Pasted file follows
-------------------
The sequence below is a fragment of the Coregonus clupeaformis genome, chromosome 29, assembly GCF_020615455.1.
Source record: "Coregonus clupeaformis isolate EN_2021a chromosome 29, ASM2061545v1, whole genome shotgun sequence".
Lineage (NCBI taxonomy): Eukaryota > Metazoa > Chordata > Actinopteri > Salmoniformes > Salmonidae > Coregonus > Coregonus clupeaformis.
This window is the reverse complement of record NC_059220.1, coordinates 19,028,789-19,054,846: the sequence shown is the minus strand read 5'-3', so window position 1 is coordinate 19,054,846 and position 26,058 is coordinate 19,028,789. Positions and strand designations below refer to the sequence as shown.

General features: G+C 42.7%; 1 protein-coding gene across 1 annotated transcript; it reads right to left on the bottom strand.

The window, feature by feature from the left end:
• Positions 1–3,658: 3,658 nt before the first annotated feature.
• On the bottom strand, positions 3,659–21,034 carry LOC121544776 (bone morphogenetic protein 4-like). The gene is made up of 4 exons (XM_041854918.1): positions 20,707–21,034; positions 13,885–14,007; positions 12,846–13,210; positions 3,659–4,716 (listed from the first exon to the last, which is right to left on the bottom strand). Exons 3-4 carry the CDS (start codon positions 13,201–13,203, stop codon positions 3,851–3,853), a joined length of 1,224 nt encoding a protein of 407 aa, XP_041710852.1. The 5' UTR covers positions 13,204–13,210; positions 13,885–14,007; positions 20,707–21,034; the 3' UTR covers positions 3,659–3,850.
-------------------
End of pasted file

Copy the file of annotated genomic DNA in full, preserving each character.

The sequence below is a fragment of the Coregonus clupeaformis genome, chromosome 29, assembly GCF_020615455.1.
Source record: "Coregonus clupeaformis isolate EN_2021a chromosome 29, ASM2061545v1, whole genome shotgun sequence".
Lineage (NCBI taxonomy): Eukaryota > Metazoa > Chordata > Actinopteri > Salmoniformes > Salmonidae > Coregonus > Coregonus clupeaformis.
This window is the reverse complement of record NC_059220.1, coordinates 19,028,789-19,054,846: the sequence shown is the minus strand read 5'-3', so window position 1 is coordinate 19,054,846 and position 26,058 is coordinate 19,028,789. Positions and strand designations below refer to the sequence as shown.

General features: G+C 42.7%; 1 protein-coding gene across 1 annotated transcript; it reads right to left on the bottom strand.

The window, feature by feature from the left end:
• Positions 1–3,658: 3,658 nt before the first annotated feature.
• On the bottom strand, positions 3,659–21,034 carry LOC121544776 (bone morphogenetic protein 4-like). The gene is made up of 4 exons (XM_041854918.1): positions 20,707–21,034; positions 13,885–14,007; positions 12,846–13,210; positions 3,659–4,716 (listed from the first exon to the last, which is right to left on the bottom strand). Exons 3-4 carry the CDS (start codon positions 13,201–13,203, stop codon positions 3,851–3,853), a joined length of 1,224 nt encoding a protein of 407 aa, XP_041710852.1. The 5' UTR covers positions 13,204–13,210; positions 13,885–14,007; positions 20,707–21,034; the 3' UTR covers positions 3,659–3,850.